There remains the significant problem of those alterations deemed necessary to modern health, safety and comfort but which may nevertheless cause damage to the historic structure. Environmental enhancements such as heating may require especial attention, as an unwelcome consequence of heating an historic building could be drying out of plaster, causing cracking, or of timber, causing shrinkage and distortion. It may be necessary therefore to install humidity controls to counter such effects. Fortunately, as technology advances, it becomes more feasible to introduce such intelligent, tailored responses to these environmental problems caused by upgrading to modern standards.

Other similar problem areas include disabled persons access, fire defence requirements, and health and safety issues linked, for example to the presence of lead paint or other potential toxins in the historic fabric. Whilst it is beyond the scope of this paper to offer detailed solutions to this considerable raft of potential problems, a sensitivity to the issue is the essential prerequisite to a successful solution which permits modern useage with minimal damage to the historic fabric. However, we all know that all buildings in use generate some wear and tear, so some unavoidable degree of degradation is perhaps not only inevitable, but, properly managed, may actually be seen to continue the progress of an historic building's evolution rather than to artificially preserve it in aspic, so to speak. It is the honesty and appropriateness of the ongoing preventive and repair regimes in place to manage such wear and tear which matters in such cases.

Having arrived at these broad principles of conservation, we can now look at how we might apply them to a particular building. In most cases the conservation legislation will dictate what is to be conserved according to the Listed Building system:

Grade I listed: 6,000 UK properties of major historic interest. This group includes monuments such as Stonehenge, and many major cathedrals. Any repairs and alterations are very strictly controlled.

Grade II* listed: 23,000 properties of significant historic interest, including many country and town houses.

Grade II listed: 400,000 properties of special interest, that is, with some particular noteable feature, or part of a Conservation Area.

This system is broadly comparable with the conservation 'heirarchy' of buildings:

1. The 'Don't touch at all if possible' class of monuments such as Stonehenge, and significant 'jewels' of buildings, where any alteration or addition would detract from its historic and artistic worth. There may nevertheless still be conflicts with fire safety in particular, and health and safety requirements generally, if the building is to be used, visited or occupied. Very sensitive handling of any repairs and alterations is needed, which should entail consultations with conservation groups such as the Georgian Society as well as with English Heritage and the local authority's Conservation Planning Officer.

2. The 'Handle with Care' buildings, which may acquire a modern use (notably tourism such as the majority of National Trust properties) which requires additions and adaptations. Historic elements should remain undisturbed wherever possible, repairs should be distiguishable from the old but in sympathy with their materials and style, and new installations should be replaceable with minimal damage to the historic fabric.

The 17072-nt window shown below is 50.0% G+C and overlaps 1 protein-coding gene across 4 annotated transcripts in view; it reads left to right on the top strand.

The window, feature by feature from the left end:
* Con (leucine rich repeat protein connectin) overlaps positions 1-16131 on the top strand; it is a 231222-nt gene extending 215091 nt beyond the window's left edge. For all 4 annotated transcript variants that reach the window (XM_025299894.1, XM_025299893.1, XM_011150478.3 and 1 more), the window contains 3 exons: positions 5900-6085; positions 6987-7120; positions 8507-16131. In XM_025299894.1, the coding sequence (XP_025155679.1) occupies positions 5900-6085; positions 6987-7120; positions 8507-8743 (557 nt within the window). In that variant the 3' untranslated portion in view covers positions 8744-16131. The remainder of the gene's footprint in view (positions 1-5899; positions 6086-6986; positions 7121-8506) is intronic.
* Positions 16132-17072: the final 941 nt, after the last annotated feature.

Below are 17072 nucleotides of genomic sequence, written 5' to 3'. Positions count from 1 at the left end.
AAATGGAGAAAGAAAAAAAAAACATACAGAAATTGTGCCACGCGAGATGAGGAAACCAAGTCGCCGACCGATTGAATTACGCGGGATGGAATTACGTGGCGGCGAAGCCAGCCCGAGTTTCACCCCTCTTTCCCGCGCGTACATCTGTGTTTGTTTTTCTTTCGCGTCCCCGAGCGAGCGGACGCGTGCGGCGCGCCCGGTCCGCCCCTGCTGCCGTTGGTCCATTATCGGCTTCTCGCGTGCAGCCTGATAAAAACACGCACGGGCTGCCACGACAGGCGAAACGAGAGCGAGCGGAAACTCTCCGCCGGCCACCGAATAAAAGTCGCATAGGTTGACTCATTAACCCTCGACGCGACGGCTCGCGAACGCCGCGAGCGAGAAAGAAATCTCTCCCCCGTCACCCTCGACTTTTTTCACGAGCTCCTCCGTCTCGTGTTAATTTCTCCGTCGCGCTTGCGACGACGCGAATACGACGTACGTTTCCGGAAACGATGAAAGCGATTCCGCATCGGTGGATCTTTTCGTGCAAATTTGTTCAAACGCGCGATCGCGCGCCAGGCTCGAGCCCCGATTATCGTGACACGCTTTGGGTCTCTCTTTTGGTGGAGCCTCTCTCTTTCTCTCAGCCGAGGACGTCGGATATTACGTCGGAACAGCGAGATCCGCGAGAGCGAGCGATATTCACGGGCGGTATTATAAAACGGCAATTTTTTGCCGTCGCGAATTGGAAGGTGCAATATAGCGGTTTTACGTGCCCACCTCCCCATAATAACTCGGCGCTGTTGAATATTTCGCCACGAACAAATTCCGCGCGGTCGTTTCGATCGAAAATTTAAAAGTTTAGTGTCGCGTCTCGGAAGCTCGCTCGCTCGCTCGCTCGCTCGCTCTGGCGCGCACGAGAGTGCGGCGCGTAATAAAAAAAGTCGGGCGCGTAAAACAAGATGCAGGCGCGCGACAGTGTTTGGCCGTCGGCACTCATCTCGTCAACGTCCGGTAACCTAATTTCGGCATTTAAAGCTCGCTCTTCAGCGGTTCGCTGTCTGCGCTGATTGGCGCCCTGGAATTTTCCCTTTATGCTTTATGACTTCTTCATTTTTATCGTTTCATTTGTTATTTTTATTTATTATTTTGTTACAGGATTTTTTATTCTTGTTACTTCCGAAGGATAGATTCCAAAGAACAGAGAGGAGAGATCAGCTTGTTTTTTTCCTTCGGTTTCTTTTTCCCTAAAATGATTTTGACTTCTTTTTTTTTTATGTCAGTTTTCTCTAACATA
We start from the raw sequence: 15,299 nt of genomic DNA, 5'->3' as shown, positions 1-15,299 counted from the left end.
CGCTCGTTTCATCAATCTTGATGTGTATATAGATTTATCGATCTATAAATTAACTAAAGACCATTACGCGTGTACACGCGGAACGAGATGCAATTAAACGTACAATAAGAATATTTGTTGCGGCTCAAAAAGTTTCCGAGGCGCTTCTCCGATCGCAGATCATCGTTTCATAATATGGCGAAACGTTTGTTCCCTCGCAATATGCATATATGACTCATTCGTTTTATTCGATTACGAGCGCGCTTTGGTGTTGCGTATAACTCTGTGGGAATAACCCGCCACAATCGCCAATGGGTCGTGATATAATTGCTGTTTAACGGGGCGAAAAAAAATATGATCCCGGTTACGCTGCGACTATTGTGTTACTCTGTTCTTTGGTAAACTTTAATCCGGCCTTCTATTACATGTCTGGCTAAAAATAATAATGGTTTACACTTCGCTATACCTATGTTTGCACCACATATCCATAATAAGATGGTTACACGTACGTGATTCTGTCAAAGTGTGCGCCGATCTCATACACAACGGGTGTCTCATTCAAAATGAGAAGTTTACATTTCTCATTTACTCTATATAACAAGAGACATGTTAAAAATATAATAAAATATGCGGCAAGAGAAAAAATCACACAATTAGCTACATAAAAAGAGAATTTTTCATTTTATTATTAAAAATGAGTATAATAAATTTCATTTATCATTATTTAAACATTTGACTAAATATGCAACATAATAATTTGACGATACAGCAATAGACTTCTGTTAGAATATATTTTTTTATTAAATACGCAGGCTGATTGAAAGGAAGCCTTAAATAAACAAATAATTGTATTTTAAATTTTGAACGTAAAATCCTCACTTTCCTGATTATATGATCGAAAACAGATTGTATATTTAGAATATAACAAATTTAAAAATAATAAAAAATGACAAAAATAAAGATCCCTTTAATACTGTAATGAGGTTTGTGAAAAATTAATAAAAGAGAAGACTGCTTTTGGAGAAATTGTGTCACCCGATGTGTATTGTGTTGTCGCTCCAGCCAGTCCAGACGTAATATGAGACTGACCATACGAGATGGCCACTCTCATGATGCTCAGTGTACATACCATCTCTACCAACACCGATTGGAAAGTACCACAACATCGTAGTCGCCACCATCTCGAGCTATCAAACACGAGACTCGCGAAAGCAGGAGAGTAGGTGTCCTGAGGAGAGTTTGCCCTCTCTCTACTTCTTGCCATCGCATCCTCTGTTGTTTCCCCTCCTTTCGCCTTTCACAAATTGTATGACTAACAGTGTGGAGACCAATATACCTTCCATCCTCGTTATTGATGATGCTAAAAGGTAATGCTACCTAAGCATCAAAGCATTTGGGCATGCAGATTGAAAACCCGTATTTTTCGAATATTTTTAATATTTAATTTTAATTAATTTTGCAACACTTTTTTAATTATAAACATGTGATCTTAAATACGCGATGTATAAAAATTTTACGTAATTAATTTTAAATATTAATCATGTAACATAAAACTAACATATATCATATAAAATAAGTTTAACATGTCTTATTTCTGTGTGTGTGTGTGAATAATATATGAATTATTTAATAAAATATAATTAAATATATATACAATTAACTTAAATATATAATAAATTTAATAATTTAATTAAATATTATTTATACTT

3. The 'Feature' buildings where it is a particular feature of the building rather than its whole fabric which is important. This group includes those buildings in Conservation Areas where a certain external appearance must be kept (for example, no concrete tiles or PVCu windows permitted); 'blue plaque' buildings where someone famous once lived (running the gamut from Charles Darwin to Jimi Hendrix these days!), or buildings with a particular feature of note: an Adams fireplace, distinctive wood panelling, and so forth.
Specific conservation needs and legal requirements can best be interpreted within this framework.

Sourcing Skills and Expertise
Deciding what needs to be done to repair or alter an historic building is one thing; putting this into practice may be quite another. The first problem will be obtaining the agreement of the local Conservation Officers to the works: this will involve careful preparation and specification of any proposals, and also will require good conservation surveying skills to prepare an accurate and comprehensive record of what is there before any works start. So the first step is investigation, followed by evaluation, then by consultation with the conservation officer, the users, owners, and other interested groups, before work starts. Next, required works need to be specified and sourced. The chief problem the maintenance manager will be faced with in this regard is where to find the materials and skills to carry out non-standard building work. Old skills such as lime plastering, thatching, traditional carpentry, and stonemasonry are still extant but scarce. Thus there is also a cost problem: conservation work will cost more per unit that normal repair or alteration work. Who pays this extra cost? In many cases the owner will pay if they choose to occupy an historic building, whether for love or money or both. However, if the building is listed, there may be grant aid from English Heritage to fund the difference in cost between a 'normal' repair and one using traditional techniques and materials required as a consequence of its statutory listing. European Community cultural grants and in some cases Lottery funds may be available, but usually only for those historic buildings to which the public will have access. Other conservation managers may be able to help with sourcing appropriate builders and craftspersons, though there is an increasing need for a reliable Register of such companies. Perhaps the IMBM may be able to initiate such a Register provided the membership support the idea.

From the above discussion, I would distill the need for the maintenance manager to be aware of conservation issues in general, and as they relate to a specific historic building under his/her care, as the essential ingredient in ensuring the correct approach to repairs and alterations. A light and honest touch, respecting the story the building has to tell whilst ensuring its continued use and hence preservation, is needed to ensure that our stewardship adds value specifically to the building itself, and more generally to our culture and society. To this end, the Institute is looking into setting up both a Conference and an Interest Group in Conservation. Your support is invited.

Learned Papers Links

Noise Pollution Issues in Dwellings
Maintenance of The ‘Mod’ Estate
War Memorials - They should be remembered